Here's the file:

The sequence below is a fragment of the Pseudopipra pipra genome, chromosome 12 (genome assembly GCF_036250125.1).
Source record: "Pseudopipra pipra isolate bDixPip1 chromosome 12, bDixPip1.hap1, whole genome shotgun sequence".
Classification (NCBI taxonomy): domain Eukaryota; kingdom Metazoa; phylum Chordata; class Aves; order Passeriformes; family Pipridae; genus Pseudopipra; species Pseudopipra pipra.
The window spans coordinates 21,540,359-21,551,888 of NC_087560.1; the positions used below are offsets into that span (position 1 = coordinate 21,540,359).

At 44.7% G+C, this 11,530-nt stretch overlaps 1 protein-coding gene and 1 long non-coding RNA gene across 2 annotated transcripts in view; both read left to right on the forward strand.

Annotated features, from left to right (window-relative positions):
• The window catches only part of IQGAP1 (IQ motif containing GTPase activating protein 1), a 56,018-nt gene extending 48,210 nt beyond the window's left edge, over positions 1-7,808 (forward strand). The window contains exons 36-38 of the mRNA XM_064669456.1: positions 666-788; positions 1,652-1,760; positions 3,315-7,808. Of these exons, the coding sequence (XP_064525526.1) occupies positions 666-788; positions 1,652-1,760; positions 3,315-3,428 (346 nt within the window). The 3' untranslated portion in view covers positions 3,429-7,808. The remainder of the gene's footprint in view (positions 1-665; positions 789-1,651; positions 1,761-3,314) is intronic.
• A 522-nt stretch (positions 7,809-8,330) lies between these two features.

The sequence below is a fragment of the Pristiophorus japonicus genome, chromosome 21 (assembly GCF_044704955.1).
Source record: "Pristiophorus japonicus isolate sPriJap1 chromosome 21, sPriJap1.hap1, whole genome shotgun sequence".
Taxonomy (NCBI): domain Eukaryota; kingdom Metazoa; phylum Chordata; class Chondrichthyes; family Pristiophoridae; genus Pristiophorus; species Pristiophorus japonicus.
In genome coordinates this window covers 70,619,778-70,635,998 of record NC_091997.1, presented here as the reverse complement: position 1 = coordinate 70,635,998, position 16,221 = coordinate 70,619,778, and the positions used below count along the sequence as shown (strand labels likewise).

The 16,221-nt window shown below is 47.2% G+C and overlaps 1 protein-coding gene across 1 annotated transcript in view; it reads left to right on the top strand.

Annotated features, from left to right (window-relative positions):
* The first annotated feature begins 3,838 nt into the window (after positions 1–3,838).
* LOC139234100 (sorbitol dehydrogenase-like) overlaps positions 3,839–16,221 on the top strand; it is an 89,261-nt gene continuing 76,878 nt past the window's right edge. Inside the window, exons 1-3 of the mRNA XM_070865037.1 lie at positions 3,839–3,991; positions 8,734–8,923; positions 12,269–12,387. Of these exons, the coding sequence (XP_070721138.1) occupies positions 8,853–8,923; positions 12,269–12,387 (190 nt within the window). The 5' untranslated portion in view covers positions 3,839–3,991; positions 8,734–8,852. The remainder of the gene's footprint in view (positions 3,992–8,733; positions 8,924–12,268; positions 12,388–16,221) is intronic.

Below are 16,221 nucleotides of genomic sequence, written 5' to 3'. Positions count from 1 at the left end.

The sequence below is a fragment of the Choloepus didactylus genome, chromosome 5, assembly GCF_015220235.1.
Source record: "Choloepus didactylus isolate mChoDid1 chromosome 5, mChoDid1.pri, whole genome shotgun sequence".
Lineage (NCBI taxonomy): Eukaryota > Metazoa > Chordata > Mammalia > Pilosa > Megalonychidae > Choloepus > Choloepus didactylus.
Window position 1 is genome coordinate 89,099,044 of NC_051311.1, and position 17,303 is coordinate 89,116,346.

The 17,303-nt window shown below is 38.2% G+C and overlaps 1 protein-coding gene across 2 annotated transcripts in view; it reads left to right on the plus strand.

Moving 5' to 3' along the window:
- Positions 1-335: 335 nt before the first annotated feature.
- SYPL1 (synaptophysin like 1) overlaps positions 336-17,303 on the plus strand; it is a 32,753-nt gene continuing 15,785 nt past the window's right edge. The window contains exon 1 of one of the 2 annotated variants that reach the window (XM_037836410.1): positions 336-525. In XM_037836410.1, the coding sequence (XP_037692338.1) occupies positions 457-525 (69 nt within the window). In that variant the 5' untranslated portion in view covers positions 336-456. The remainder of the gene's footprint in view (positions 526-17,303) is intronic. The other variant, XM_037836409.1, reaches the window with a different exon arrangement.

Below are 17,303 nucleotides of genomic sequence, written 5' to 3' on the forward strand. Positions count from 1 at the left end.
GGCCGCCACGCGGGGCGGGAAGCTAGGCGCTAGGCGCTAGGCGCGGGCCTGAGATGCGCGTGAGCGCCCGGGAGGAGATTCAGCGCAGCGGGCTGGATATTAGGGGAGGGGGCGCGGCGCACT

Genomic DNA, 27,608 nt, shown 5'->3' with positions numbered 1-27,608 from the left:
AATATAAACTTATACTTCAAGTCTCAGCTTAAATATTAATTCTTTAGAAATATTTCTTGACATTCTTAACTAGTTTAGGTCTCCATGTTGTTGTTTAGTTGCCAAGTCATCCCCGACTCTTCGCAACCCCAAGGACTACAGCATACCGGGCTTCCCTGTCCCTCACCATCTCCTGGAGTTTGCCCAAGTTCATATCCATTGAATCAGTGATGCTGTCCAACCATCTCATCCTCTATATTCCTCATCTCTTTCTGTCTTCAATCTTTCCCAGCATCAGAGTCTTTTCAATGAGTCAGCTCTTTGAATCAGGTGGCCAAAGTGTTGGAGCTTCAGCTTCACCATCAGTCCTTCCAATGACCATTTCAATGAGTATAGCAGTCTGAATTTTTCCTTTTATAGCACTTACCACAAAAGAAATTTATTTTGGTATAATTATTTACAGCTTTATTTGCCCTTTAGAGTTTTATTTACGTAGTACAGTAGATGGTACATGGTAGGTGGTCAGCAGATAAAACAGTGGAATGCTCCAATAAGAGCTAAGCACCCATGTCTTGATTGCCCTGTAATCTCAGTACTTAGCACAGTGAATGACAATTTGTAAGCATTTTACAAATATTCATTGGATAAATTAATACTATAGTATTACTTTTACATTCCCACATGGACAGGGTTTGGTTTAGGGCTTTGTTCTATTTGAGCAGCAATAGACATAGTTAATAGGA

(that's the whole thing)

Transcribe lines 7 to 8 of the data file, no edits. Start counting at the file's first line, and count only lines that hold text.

• The window catches only part of IQGAP1 (IQ motif containing GTPase activating protein 1), a 56,018-nt gene extending 48,210 nt beyond the window's left edge, over positions 1-7,808 (forward strand). The window contains exons 36-38 of the mRNA XM_064669456.1: positions 666-788; positions 1,652-1,760; positions 3,315-7,808. Of these exons, the coding sequence (XP_064525526.1) occupies positions 666-788; positions 1,652-1,760; positions 3,315-3,428 (346 nt within the window). The 3' untranslated portion in view covers positions 3,429-7,808. The remainder of the gene's footprint in view (positions 1-665; positions 789-1,651; positions 1,761-3,314) is intronic.
• A 522-nt stretch (positions 7,809-8,330) lies between these two features.